Hardly surprising. Given the national mood of introspection, the 1993 Festival was never going to be Woodstock, and nor, with a budget unfolding in far away London, would the punters who frequent this unfailingly dramatic arena be behaving as if entering the final three days of their existence, as they would in happier times. It seemed to reflect the defeatism of the country that police coolly informed racegoers they had a 3,600-1 chance of being robbed or assaulted.
The cheer that greeted the start of the first race was bronchial and unconvincing. People complained about 'a lack of atmosphere', and in the town, hotel barmen peered disconsolately from their doorways anticipating a rush that never materialised. Maybe we really have lost the capacity for laughter and forgetting (or perhaps it was just the 100 per cent mark-up on hotel rooms).
But these were just the early thoughts. The dangers of diagnosing nationwide gloom (or nationwide anything) were amply illustrated when Ireland, that ransacked store of bloodstock, captured the very first event with Montelado and swept away the reserve, the self-denial, that had characterised the pre-racing rituals. On to the stage walked Ollie Hannon, Montelado's owner, to say of the Irish desire for success at the world's best jumping meeting: 'We feel it and we accept it, and we're pleased to have had this winner not for ourselves but for the people who wanted to see it.'
It was delivered with an apple- sized lump in the throat and opened a new shaft in the mine of humility. But hang on. Could Montelado's win really be just a heroic gesture to the Irish people? Only if you ignore the fact that somebody placed a win bet of pounds 4,000 on the horse with the leading rails bookmaker, Victor Chandler, and came away pounds 18,000 richer.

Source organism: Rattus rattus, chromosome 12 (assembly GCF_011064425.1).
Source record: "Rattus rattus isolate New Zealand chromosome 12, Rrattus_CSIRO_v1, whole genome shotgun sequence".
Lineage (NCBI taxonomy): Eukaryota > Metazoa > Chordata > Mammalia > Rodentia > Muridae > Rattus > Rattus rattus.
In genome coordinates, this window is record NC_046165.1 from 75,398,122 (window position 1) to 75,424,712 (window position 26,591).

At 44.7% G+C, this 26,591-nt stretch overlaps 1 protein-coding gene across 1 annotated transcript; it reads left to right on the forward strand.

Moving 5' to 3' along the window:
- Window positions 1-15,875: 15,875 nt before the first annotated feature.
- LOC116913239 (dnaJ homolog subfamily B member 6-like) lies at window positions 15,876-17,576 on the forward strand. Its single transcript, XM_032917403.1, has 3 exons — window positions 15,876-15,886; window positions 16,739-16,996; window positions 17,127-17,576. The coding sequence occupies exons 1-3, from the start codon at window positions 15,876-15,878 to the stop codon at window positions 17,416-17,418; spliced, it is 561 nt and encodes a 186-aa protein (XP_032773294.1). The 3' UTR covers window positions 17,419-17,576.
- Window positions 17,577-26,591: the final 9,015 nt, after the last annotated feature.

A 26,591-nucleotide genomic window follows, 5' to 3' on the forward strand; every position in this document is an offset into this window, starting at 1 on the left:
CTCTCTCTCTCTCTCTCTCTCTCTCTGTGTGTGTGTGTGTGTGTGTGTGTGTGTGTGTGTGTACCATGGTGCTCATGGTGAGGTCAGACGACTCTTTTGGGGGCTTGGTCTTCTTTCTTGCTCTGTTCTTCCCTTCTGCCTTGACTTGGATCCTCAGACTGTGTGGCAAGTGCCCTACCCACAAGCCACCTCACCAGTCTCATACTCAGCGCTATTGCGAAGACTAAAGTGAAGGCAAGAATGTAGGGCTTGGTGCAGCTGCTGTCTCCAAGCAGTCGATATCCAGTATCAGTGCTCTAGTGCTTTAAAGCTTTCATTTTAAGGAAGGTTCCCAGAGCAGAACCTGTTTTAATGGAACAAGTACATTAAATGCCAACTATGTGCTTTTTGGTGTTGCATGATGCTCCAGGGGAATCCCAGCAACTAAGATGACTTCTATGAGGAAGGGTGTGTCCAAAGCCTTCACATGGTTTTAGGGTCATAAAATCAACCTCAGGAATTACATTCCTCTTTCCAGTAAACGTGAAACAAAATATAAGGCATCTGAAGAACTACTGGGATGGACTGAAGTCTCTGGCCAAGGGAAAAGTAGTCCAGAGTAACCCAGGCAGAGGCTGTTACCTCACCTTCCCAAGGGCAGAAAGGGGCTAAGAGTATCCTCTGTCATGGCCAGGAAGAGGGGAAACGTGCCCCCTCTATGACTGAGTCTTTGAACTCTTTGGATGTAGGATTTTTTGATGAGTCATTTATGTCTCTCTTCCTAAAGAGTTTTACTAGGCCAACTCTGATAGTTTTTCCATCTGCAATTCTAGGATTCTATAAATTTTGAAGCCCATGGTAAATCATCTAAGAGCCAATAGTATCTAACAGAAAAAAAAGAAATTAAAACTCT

The temperature, the adrenalin count, continued to rise all afternoon with Travado's defeat of Wonder Man in the Arkle Chase, Granville Again's winning surge in the Champion Hurdle and Givus A Buck's grinding victory over Country Member, one of the week's bankers, in the Ritz Club Chase. There was even a second triumph for the Irish, with Fissure Seal in the last.
So the racing saved us. From the moans about bunches of flowers rising in price from pounds 2.50 to pounds 6.50 for Festival week; from the pains in the wallet induced by having to part with pounds 50 for a members' enclosure ticket; from the sense, in the betting ring, that 'all the big men have gone', as testified by a representative of Ireland's powerful Sean Graham bookmakers.
Big men? They must have been giants. It seems not to impress the regulars of the betting jungle that punters were still betting yesterday in tens of thousands of pounds. A big-shot placed pounds 30,000 on Country Member in the fourth with the expectation of picking up pounds 20,000. He lost it, as did the man who threw pounds 15,000 at the same horse, only to see it held off in one of those bewitching Cheltenham finishes.
The absence of superstars contributed to the sombre early mood (the Champion Hurdle was the most open in recent memory), but the quality of the action more than repaid the faith of the 35,051 (242 down on last year) who risked their money, and their spirits, on this unwinnable board game.
After their elation we saw the more prosaic side of racing when Harry de Bromhead, trainer of Fissure Seal, explained why the horse had been so named. 'He is owned by a syndicate of four dentists,' De Bromhead said, 'and takes his name from a seal used in children's teeth to stop decay.'
It can't always be exotic.Reuse content